to Mark (vi. 3), Jesus appears to have worked him. even the wild horses on the plains of Ame Nazarenes ask who Jesus is, he makes them say, is rica to the south of tbe Rio de la Plata, are

not this the carpenter? and not, is not this the car: called insurgent, because in troops of 10,000 penter's son ? like Matthew. It is true, that when individuals, preceded by videttes and de- | Celsus speaks with raillery of the Christian founder tached skirmishers, they advance in a close having been a carpenter, Origen replies, that Celsys column which nothing can break.

must have forgotten that in no gospels receive:l by the travelling carriage, or a body of cavalry is church is Jesus called a carpenter. The passage in perceived approaching, the leader of the wild Mark, cited above, has been, in fact, varied by some, horses advances upon a reconnoisance, and and read son of the carpenter ; and it was thus, prothen, according to the movements of the bably, that Origen read it, unless it escaped him chief, the whole body passes at a gallop to altogether. This reading has even been preferred the right or left of the caravan, inviting at by some modern critics; but Beza has well remarked the same time the domestic horses to deser- upon the subject, Fortasse mutavit aliquis existimans tion. The latter often join their late com

hanc artem Christi majestati parum convenire; and panions, and are never again observed volun- no one has yet had interest enough to make the tarily to return to the domestic state. To change to the contrary; and in fact, from this very multiply instances of the reasoning power of indication, many fathers of the church, and the animals would but fatigue our readers' atten Apocryphas, have supposed that Jesus really did tion undecessarily, as the poor bird, fluttering follow the trade of his father; and Justin even atits wings against the bars of its cage, or the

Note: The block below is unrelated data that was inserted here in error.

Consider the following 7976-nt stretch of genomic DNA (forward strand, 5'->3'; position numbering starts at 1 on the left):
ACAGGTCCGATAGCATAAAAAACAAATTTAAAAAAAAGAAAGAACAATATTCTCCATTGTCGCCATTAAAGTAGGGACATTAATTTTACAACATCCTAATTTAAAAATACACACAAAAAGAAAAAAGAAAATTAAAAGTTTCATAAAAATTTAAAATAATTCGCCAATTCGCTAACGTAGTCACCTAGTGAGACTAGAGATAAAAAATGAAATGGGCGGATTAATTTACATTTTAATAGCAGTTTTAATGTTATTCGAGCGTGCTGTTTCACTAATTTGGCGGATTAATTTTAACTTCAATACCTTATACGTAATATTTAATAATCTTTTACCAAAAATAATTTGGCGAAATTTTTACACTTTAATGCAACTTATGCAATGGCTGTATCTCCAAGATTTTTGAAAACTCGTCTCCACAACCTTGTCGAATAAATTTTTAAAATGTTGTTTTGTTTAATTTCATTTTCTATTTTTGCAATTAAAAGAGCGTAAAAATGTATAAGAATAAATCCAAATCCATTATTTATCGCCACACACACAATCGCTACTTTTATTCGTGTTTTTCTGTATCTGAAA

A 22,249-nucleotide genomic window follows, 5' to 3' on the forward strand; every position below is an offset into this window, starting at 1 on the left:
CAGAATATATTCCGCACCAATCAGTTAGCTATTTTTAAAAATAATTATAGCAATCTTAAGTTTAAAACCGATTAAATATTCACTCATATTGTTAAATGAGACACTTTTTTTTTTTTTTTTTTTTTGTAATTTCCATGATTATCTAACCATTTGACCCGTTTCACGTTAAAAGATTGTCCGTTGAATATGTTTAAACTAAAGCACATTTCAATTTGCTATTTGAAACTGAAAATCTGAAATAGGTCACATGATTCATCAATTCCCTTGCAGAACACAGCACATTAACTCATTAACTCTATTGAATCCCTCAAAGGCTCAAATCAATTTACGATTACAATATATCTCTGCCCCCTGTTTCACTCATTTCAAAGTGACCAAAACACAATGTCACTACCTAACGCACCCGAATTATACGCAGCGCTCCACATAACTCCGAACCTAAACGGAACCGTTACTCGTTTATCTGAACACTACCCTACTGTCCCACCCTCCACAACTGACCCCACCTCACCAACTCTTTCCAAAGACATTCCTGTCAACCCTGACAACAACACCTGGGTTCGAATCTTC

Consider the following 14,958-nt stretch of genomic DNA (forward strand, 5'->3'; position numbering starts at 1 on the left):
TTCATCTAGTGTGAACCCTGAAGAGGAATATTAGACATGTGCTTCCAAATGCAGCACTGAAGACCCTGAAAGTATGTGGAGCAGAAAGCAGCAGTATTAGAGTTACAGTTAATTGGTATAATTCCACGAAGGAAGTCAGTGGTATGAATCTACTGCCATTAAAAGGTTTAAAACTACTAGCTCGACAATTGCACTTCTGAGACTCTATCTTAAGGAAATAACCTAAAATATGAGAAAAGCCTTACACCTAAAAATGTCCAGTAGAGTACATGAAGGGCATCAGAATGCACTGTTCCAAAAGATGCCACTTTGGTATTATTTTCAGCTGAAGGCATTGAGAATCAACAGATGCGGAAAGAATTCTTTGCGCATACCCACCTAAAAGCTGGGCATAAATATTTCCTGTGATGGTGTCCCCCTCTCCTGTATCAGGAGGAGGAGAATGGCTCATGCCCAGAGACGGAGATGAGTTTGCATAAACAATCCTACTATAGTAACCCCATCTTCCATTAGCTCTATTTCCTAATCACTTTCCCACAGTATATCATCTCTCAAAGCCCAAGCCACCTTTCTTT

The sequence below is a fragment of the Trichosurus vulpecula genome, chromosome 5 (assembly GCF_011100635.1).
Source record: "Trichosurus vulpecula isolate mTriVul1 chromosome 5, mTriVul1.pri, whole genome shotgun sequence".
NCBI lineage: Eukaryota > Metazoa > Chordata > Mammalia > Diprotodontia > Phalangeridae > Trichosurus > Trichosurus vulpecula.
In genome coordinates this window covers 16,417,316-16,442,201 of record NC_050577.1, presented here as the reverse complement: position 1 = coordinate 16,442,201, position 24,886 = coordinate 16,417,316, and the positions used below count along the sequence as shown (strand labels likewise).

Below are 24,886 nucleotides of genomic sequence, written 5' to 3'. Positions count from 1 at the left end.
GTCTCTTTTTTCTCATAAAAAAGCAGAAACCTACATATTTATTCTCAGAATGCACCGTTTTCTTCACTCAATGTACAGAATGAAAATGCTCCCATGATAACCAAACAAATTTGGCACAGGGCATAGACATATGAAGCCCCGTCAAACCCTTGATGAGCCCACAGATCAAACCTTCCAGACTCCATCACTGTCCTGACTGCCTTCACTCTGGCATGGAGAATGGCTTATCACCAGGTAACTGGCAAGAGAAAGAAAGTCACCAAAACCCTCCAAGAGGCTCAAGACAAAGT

taches soine importance to his having fabricated domestic cat, which may be seen by our

ploughs, and yokes, and scales, as being symbols of hearths, do by their acts prove that they are to the gospel of the Infancy, Jesus went with Joseph

the activity and justice of his future life. According not merely lumps of earth, but organised to the places where he went to work, and assisted thinking substances.

him, that is to say, when Joseph made any thing too This subject will be continued at greater length long or too short, Jesus, by extending his hand in fulure numbers.

towards it, reduced it to its proper

dimensions REVIEWS.

species of assistance very useful to Joseph, since,

according to the quaint remark of the Apocrypha, he “ STRAUSS' LIFE OF JESUS."

was not very skilful at his carpenter's trade: appaThe Life of Jesus (now publishing in weekly num

rently they thought the profession too vulgar even

for him. bers) is certainly the most extraordinary production that has issued from the

perseverance and research that must have been required “THE APOCRYPHAL NEW TESTAMENT." to produce such a work is astonishing. The learn. The Books of the Apocryphal New Testament (now ed Doetor shows that the writers of the New Tes.

in the course of publication in cheap weekly num, tament disagree and flatly and plainly contradict

bers) are as ancient and as genuine as those of the each other in the relation of every event of Jesus'